On the weekend of June 26, 27 I was joined by So Nakagawa on a quest to finish up my remaining “Kane” scrambles in Jasper National Park. The plan was to scramble both Pyramid and Cinquefoil on Saturday and finish up with Utopia on Sunday. Secretly I was thinking that this was a slightly aggressive plan and it would take a small miracle to pull it off but what’s life without a few aggressive, unrealistic goals?
After scrambling Pyramid Mountain in 6 hours car-to-car, So and I decided that we’d better not waste the rest of a perfectly fine day on lounging around in our campsite so we went up Cinquefoil Mountain instead! Cinquefoil is rated “easy” and the short time that Kane lists is around 4 hours. This is fine except it sets the expectation for the mountain pretty low. Most people seem surprised both by the difficulty and length of this trip.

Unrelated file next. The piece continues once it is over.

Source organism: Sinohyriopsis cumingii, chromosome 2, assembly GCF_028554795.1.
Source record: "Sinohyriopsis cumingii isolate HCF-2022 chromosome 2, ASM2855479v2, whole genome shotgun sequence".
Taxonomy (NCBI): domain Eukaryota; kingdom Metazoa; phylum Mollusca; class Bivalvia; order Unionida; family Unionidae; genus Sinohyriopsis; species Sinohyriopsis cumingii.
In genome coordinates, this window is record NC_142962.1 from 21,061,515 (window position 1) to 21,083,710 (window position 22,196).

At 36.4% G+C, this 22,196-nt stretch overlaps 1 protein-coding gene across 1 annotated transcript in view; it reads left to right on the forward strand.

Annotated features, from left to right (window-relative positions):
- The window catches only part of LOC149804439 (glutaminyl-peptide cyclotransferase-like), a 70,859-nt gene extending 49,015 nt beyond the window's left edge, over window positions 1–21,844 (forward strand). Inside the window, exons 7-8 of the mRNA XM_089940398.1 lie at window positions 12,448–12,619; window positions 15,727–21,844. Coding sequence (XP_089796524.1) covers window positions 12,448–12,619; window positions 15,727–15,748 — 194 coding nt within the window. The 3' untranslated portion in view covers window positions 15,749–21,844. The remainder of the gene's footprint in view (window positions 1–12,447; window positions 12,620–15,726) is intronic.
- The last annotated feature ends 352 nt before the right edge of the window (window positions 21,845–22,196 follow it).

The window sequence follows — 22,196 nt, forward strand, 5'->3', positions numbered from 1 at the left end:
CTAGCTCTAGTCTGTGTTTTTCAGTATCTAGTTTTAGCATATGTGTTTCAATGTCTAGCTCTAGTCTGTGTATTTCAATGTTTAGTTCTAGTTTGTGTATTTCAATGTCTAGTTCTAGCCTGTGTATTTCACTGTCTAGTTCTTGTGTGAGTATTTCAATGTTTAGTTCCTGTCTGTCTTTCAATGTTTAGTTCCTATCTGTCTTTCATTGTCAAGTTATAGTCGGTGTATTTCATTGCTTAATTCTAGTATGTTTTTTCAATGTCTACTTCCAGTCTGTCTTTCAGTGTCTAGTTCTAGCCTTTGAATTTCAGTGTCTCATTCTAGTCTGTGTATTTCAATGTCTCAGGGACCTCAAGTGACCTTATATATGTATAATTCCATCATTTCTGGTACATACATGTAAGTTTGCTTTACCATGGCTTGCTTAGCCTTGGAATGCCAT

On Saturday, May 15 I was joined by Wietse and Sonny on a bit of an exploratory trip in the Livingstone range in Kananaskis Country. We drove up an old logging road (start @N 50 5.522, W 114 25.942) with the intent of parking somewhere between Sheep Mountain and Horseshoe Ridge and bagging both summits from the parking area at the pass.